My surf session ended early, unfortunately, when my leash broke. I actually do not remember how it happened but I was on a wave and when it decided to destroy me, it also decided to separate me from my board by snapping my leash. HOLY SHIT!!! I swam like hell after that board and had it in my hands just as another wave landed on top of both of us and took the board away. I swam like hell again and caught up to it before we got separated again. I lay on top of it and rode that thing all the way back to the beach where I got out after hours of exerting 100% and worrying during the entire experience. It's saturday now, and as I type this I realize that my body is still really sore, and has not yet converted from sore muscles to the endorphin high that for me lasts about a week after intense physical efforts like the past two days.
What a lucky guy I am for being able to navigate in big water like this. I again tip my hat to the world-class competitive swimming experiences that I had in my life that enable me to do this sport, and to walk past onlookers standing on the beach as I am getting into the water (although looking back at the beginning of this little story I wasn't so sure of my abilities the entire time).
I got back to the truck and fidgeted with my equipment, got dry boots on and was prepared to go back out when I realized that I also have a job that needs my attention. I got dressed into street clothes and backed out of my parking spot feeling like a million bucks!!!
14-18’ surf coming this week- that’s what models say anyway. Believe it when you see it
These predictions change each minute... downgraded a bit since last night.
You absolutely cannot better Friday’s surf conditions- full sun, temps in the seventies, clear skies, light westerly breeze for organizing the waves, and six feet at twelve seconds. PLUS, it was a weekday with few people.
Huge waves came in at thirty minute intervals, normally big waves every twenty minutes, and average sets every ten. The power of hurricane waves from an unseen storm that got no press attention was striking.
I hopped in with my shortboard quad. It was THE PERFECT board for this day, performing sharp bottom turns, lefts and rights on steep wave faces propelling me quickly down the line for never ending rides on uncrowded waves. I shared the day with one or two other people- nice, because I shouted “go ahead, take this one” to the guy I was sitting next to. “THANKS!!!”
Its unusual to be polite in hurricane waves. Usually, it’s a cat fight to see who gets to ride each wave.
Before I started writing this tonight, I re-read my 1-25-19 description of a great surf session when I had the entire place to myself and three other guys. As I was reading it, my entire being was sucked back to that moment. Not just the surfing experience, but the writing experience also. I was HAPPY.
Im not sure which one brings more satisfaction to my life- seriously. Sure, I surf all I can, and have great memories of doing so. I get to research upcoming events, decide where to go, think about it during work, etc.. After the surfing and picture taking, I get to write about it.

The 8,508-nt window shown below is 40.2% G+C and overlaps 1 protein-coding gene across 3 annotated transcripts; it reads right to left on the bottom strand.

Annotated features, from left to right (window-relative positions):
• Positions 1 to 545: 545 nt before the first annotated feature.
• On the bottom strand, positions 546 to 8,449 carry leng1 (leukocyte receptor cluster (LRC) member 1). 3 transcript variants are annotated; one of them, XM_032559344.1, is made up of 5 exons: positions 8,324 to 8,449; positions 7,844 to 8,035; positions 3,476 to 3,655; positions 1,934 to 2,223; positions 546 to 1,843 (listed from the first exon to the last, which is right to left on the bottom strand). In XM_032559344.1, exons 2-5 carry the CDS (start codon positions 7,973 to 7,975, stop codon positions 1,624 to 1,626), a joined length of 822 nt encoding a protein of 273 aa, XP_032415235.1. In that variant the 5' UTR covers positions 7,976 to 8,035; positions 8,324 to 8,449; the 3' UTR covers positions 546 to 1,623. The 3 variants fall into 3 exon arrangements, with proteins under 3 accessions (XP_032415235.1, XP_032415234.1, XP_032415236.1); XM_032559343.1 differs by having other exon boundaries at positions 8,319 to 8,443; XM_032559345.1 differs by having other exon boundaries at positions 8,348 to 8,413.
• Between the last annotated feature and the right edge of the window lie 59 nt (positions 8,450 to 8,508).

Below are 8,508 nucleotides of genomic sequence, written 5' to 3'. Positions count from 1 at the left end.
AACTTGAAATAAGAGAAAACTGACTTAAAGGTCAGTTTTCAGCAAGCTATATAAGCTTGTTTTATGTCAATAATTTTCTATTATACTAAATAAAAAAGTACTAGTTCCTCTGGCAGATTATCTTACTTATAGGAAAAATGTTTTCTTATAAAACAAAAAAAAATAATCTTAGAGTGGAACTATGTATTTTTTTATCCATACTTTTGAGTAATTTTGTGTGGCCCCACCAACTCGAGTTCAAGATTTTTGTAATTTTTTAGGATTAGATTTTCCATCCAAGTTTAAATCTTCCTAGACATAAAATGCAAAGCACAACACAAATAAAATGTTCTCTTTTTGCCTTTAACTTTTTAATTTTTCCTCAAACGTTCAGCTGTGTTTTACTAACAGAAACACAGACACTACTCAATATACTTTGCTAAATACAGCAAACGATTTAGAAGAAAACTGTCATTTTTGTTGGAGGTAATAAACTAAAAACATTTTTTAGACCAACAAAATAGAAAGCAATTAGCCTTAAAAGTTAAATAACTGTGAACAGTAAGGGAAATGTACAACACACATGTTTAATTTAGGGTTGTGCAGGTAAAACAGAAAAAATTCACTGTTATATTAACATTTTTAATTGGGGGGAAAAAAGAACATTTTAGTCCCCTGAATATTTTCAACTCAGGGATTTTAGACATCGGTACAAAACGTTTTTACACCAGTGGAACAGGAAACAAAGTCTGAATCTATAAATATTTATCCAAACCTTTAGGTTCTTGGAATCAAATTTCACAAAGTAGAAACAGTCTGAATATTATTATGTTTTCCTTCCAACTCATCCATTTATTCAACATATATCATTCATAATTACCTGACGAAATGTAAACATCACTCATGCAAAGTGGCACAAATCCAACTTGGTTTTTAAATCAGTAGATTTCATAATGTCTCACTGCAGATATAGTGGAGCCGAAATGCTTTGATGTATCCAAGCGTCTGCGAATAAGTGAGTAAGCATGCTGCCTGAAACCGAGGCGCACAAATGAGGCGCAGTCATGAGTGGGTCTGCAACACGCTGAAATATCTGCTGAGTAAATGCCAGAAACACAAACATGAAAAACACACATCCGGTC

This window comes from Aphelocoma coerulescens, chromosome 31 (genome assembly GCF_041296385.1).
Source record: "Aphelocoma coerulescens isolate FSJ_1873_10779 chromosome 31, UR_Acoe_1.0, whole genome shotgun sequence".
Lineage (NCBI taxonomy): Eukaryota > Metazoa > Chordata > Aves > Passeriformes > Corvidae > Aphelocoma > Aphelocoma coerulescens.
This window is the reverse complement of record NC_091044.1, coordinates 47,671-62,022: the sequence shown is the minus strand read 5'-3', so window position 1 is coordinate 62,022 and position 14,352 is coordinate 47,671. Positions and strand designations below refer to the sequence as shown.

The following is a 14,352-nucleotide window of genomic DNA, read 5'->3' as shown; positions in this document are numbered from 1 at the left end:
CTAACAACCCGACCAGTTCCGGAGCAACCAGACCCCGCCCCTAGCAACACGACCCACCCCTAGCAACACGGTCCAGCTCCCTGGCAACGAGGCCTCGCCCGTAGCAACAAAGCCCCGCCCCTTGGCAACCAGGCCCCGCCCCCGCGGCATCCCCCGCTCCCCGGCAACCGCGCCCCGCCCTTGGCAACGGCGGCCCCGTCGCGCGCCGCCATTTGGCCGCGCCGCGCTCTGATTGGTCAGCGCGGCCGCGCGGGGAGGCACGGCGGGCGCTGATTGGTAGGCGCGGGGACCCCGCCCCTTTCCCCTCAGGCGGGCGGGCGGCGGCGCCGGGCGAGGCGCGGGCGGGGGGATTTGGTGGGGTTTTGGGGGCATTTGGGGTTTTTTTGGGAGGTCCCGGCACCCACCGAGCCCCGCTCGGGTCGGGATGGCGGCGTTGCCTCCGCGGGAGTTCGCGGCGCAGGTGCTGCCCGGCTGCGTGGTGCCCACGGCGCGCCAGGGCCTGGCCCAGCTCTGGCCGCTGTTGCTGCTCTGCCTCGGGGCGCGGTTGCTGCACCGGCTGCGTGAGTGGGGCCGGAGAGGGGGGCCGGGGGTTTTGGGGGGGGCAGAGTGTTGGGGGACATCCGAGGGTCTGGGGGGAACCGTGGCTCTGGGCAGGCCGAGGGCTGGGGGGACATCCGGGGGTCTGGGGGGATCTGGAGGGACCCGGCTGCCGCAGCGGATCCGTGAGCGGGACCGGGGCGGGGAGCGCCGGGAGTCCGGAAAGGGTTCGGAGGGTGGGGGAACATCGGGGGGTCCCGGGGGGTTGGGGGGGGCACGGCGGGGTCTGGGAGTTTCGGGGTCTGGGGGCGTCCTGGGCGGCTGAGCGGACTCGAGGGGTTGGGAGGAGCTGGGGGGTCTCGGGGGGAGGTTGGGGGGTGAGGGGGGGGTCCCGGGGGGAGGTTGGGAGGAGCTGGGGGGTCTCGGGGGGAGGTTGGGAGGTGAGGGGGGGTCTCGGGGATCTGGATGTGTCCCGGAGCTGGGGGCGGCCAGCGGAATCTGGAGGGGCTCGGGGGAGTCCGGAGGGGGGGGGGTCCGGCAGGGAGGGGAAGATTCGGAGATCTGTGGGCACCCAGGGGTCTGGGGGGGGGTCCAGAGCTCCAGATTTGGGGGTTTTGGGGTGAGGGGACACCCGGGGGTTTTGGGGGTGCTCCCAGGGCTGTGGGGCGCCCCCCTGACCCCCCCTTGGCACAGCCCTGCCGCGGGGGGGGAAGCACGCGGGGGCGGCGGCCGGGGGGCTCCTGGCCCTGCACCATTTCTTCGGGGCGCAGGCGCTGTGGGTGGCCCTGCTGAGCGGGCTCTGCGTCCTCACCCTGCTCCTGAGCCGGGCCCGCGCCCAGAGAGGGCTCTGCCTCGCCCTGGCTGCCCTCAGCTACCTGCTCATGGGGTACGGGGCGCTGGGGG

Discarding all that I didn’t learn in school, I rely on vocabulary gleaned almost exclusively from decades of reading the NYT, where one can find the best of the best authors who have ever lived, and proximity to those works of art rubs off, inevitably, on even the worst students.
Months or years after writing my blogs (more aptly considered an online diary), I still get to enjoy this or that particular session. I urge you to find your passion, forget your age, and act like a kid until the undertaker lowers you down into your tomb. To do otherwise is to condem you to a life of decrepit aging. I find that unforgivable, and a waste of a perfectly good long life span.
If you love your passion enough, figure out how you can write about it. Share it with others. But most of all, record it for YOU, for Later. Otherwise, you’ll forget about it, which essentially is the very same thing as it never having happened to begin with.
I looked forward to Dorian the entire summer. What did I do to prepare for it, you ask? Absolutely Nothing! So, it was with great apprehension that I first paddled out after waiting in the parking lot for hours for waves to be good enough.
How long would I last? Too tired too quickly? I have techniques to combat fatigue, but they are only good for so long-if I get too tired then I have to retreat into the truck and go home, wasting a perfectly good hurricane.
There I sat watching the crummy surf build and the clouds darken and the wind buffet the beach erosion-control grasses in front of my truck.
A stranger came to my window and said “if I go in will you go in too?”
I wasn’t rude. We talked for a while then I saw the impatient guy suit up and paddle out. I watched him sit and sit and sit and catch an occasional waist high wave then tumble over sideways and paddle back out for more waiting.
Been there, done that. I figure I’m gonna employ experience every step of the way in this sport... otherwise I will not have learned from all my previous F-ups, and when one gets to be my age, that is an unforgivable crime.
I’ve done that before (improperly analyzing surf events), and I’ll do it again, but not an hour before hurricane waves hit. You gotta be smart, time it right, conserve energy, and have fun. It’s not fun when you surf hurricane waves but can’t really because you blew your load on crappy little worthless swells that aren’t even up to your shoulders.
That dude got a workout, but it sure as hell wasn't worth driving down from wherever he came from to surf poorly for 60 minutes.
An hour after he got in, he got out and went home. I think I got in about an hour after he left, stayed in for four hours until the sun’s descent below the stormy horizon had almost but not quite made it hard to see. I was SORE AS HELL.
One’s relationship with the sea can be equated to interpersonal relationships. You need to know when to get in and when to get out. Timing is everything in life.